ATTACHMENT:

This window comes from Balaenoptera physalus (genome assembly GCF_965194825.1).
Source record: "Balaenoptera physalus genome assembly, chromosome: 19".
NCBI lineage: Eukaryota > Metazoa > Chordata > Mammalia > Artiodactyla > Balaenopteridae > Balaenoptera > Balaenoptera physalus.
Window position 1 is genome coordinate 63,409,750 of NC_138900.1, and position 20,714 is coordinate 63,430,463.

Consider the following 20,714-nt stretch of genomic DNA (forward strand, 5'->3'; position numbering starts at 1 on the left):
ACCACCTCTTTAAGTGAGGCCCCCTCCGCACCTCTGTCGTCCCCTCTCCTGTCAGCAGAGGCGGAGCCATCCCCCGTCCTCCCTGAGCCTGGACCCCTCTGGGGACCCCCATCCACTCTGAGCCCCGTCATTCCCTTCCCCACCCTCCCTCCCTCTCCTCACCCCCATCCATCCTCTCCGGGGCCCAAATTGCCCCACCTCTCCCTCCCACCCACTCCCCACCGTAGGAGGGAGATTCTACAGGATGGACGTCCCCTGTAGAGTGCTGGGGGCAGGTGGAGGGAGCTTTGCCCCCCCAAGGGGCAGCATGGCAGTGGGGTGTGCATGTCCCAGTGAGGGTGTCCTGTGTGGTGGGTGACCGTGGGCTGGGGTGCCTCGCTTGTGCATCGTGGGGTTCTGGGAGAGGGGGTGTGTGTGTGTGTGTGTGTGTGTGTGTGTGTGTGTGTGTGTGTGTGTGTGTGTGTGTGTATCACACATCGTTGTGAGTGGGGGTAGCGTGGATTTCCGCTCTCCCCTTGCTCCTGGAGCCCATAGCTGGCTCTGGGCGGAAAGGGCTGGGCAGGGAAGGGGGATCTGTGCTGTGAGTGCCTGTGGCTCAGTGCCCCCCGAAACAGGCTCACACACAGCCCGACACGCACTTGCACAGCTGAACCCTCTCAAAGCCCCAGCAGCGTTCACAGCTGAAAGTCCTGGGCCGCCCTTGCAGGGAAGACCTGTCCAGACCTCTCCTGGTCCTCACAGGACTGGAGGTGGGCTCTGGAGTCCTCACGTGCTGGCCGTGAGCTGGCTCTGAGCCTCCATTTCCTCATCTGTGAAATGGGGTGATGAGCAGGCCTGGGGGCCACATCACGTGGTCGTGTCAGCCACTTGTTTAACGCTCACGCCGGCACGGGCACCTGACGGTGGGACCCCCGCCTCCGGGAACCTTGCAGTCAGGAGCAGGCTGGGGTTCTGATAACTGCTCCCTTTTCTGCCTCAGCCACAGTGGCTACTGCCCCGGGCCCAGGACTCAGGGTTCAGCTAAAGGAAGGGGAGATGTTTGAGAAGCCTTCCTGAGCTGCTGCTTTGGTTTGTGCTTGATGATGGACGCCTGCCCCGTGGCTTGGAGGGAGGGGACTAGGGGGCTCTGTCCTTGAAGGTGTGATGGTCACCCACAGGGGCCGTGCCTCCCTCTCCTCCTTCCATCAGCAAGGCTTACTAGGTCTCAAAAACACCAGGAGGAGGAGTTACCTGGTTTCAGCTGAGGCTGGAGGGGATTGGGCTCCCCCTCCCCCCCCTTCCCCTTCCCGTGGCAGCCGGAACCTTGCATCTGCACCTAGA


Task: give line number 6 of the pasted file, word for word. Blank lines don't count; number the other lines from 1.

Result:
ACCACCTCTTTAAGTGAGGCCCCCTCCGCACCTCTGTCGTCCCCTCTCCTGTCAGCAGAGGCGGAGCCATCCCCCGTCCTCCCTGAGCCTGGACCCCTCTGGGGACCCCCATCCACTCTGAGCCCCGTCATTCCCTTCCCCACCCTCCCTCCCTCTCCTCACCCCCATCCATCCTCTCCGGGGCCCAAATTGCCCCACCTCTCCCTCCCACCCACTCCCCACCGTAGGAGGGAGATTCTACAGGATGGACGTCCCCTGTAGAGTGCTGGGGGCAGGTGGAGGGAGCTTTGCCCCCCCAAGGGGCAGCATGGCAGTGGGGTGTGCATGTCCCAGTGAGGGTGTCCTGTGTGGTGGGTGACCGTGGGCTGGGGTGCCTCGCTTGTGCATCGTGGGGTTCTGGGAGAGGGGGTGTGTGTGTGTGTGTGTGTGTGTGTGTGTGTGTGTGTGTGTGTGTGTGTGTGTGTGTGTATCACACATCGTTGTGAGTGGGGGTAGCGTGGATTTCCGCTCTCCCCTTGCTCCTGGAGCCCATAGCTGGCTCTGGGCGGAAAGGGCTGGGCAGGGAAGGGGGATCTGTGCTGTGAGTGCCTGTGGCTCAGTGCCCCCCGAAACAGGCTCACACACAGCCCGACACGCACTTGCACAGCTGAACCCTCTCAAAGCCCCAGCAGCGTTCACAGCTGAAAGTCCTGGGCCGCCCTTGCAGGGAAGACCTGTCCAGACCTCTCCTGGTCCTCACAGGACTGGAGGTGGGCTCTGGAGTCCTCACGTGCTGGCCGTGAGCTGGCTCTGAGCCTCCATTTCCTCATCTGTGAAATGGGGTGATGAGCAGGCCTGGGGGCCACATCACGTGGTCGTGTCAGCCACTTGTTTAACGCTCACGCCGGCACGGGCACCTGACGGTGGGACCCCCGCCTCCGGGAACCTTGCAGTCAGGAGCAGGCTGGGGTTCTGATAACTGCTCCCTTTTCTGCCTCAGCCACAGTGGCTACTGCCCCGGGCCCAGGACTCAGGGTTCAGCTAAAGGAAGGGGAGATGTTTGAGAAGCCTTCCTGAGCTGCTGCTTTGGTTTGTGCTTGATGATGGACGCCTGCCCCGTGGCTTGGAGGGAGGGGACTAGGGGGCTCTGTCCTTGAAGGTGTGATGGTCACCCACAGGGGCCGTGCCTCCCTCTCCTCCTTCCATCAGCAAGGCTTACTAGGTCTCAAAAACACCAGGAGGAGGAGTTACCTGGTTTCAGCTGAGGCTGGAGGGGATTGGGCTCCCCCTCCCCCCCCTTCCCCTTCCCGTGGCAGCCGGAACCTTGCATCTGCACCTAGA